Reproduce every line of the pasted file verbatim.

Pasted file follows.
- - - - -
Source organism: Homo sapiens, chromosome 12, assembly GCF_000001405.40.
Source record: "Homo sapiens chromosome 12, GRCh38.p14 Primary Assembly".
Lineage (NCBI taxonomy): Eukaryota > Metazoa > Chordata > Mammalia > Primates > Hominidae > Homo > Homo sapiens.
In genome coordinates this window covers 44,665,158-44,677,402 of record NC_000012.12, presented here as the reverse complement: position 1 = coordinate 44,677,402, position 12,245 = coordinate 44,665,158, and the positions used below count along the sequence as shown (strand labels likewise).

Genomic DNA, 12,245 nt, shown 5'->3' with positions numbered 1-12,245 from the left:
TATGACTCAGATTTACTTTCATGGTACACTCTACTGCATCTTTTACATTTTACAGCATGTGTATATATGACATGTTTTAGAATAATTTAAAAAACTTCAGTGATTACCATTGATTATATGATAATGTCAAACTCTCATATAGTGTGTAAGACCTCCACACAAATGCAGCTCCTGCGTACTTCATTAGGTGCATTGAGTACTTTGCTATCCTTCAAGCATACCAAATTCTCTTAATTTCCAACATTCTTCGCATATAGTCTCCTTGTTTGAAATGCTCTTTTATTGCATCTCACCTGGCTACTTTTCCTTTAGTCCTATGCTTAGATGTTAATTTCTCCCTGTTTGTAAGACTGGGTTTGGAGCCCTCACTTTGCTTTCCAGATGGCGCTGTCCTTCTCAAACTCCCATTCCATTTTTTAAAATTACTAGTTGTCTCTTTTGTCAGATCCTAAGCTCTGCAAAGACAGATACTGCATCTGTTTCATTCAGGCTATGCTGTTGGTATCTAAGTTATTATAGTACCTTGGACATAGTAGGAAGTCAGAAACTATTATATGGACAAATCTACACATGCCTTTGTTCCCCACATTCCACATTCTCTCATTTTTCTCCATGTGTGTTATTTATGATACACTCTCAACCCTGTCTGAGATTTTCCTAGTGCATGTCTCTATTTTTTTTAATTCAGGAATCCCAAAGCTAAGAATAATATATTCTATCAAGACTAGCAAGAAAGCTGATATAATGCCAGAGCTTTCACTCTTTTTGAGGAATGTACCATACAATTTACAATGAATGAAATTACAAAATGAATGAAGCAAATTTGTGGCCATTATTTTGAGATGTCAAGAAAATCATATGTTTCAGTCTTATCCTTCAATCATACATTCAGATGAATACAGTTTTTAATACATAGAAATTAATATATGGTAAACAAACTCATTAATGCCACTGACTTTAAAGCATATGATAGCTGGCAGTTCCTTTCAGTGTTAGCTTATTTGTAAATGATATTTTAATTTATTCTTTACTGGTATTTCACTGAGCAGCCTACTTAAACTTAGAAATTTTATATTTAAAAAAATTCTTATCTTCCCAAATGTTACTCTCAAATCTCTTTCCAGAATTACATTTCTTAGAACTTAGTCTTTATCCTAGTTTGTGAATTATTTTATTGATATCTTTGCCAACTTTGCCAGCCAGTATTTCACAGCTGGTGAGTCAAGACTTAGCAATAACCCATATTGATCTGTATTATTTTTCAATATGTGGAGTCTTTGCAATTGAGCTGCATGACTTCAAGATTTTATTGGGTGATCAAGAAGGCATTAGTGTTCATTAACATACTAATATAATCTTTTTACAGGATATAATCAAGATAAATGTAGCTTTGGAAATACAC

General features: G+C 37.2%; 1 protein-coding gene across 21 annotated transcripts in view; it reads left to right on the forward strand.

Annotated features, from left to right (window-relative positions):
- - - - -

Source organism: Homo sapiens, chromosome 12, assembly GCF_000001405.40.
Source record: "Homo sapiens chromosome 12, GRCh38.p14 Primary Assembly".
Lineage (NCBI taxonomy): Eukaryota > Metazoa > Chordata > Mammalia > Primates > Hominidae > Homo > Homo sapiens.
In genome coordinates this window covers 44,665,158-44,677,402 of record NC_000012.12, presented here as the reverse complement: position 1 = coordinate 44,677,402, position 12,245 = coordinate 44,665,158, and the positions used below count along the sequence as shown (strand labels likewise).

Genomic DNA, 12,245 nt, shown 5'->3' with positions numbered 1-12,245 from the left:
TATGACTCAGATTTACTTTCATGGTACACTCTACTGCATCTTTTACATTTTACAGCATGTGTATATATGACATGTTTTAGAATAATTTAAAAAACTTCAGTGATTACCATTGATTATATGATAATGTCAAACTCTCATATAGTGTGTAAGACCTCCACACAAATGCAGCTCCTGCGTACTTCATTAGGTGCATTGAGTACTTTGCTATCCTTCAAGCATACCAAATTCTCTTAATTTCCAACATTCTTCGCATATAGTCTCCTTGTTTGAAATGCTCTTTTATTGCATCTCACCTGGCTACTTTTCCTTTAGTCCTATGCTTAGATGTTAATTTCTCCCTGTTTGTAAGACTGGGTTTGGAGCCCTCACTTTGCTTTCCAGATGGCGCTGTCCTTCTCAAACTCCCATTCCATTTTTTAAAATTACTAGTTGTCTCTTTTGTCAGATCCTAAGCTCTGCAAAGACAGATACTGCATCTGTTTCATTCAGGCTATGCTGTTGGTATCTAAGTTATTATAGTACCTTGGACATAGTAGGAAGTCAGAAACTATTATATGGACAAATCTACACATGCCTTTGTTCCCCACATTCCACATTCTCTCATTTTTCTCCATGTGTGTTATTTATGATACACTCTCAACCCTGTCTGAGATTTTCCTAGTGCATGTCTCTATTTTTTTTAATTCAGGAATCCCAAAGCTAAGAATAATATATTCTATCAAGACTAGCAAGAAAGCTGATATAATGCCAGAGCTTTCACTCTTTTTGAGGAATGTACCATACAATTTACAATGAATGAAATTACAAAATGAATGAAGCAAATTTGTGGCCATTATTTTGAGATGTCAAGAAAATCATATGTTTCAGTCTTATCCTTCAATCATACATTCAGATGAATACAGTTTTTAATACATAGAAATTAATATATGGTAAACAAACTCATTAATGCCACTGACTTTAAAGCATATGATAGCTGGCAGTTCCTTTCAGTGTTAGCTTATTTGTAAATGATATTTTAATTTATTCTTTACTGGTATTTCACTGAGCAGCCTACTTAAACTTAGAAATTTTATATTTAAAAAAATTCTTATCTTCCCAAATGTTACTCTCAAATCTCTTTCCAGAATTACATTTCTTAGAACTTAGTCTTTATCCTAGTTTGTGAATTATTTTATTGATATCTTTGCCAACTTTGCCAGCCAGTATTTCACAGCTGGTGAGTCAAGACTTAGCAATAACCCATATTGATCTGTATTATTTTTCAATATGTGGAGTCTTTGCAATTGAGCTGCATGACTTCAAGATTTTATTGGGTGATCAAGAAGGCATTAGTGTTCATTAACATACTAATATAATCTTTTTACAGGATATAATCAAGATAAATGTAGCTTTGGAAATACAC

General features: G+C 37.2%; 1 protein-coding gene across 21 annotated transcripts in view; it reads left to right on the forward strand.

Annotated features, from left to right (window-relative positions):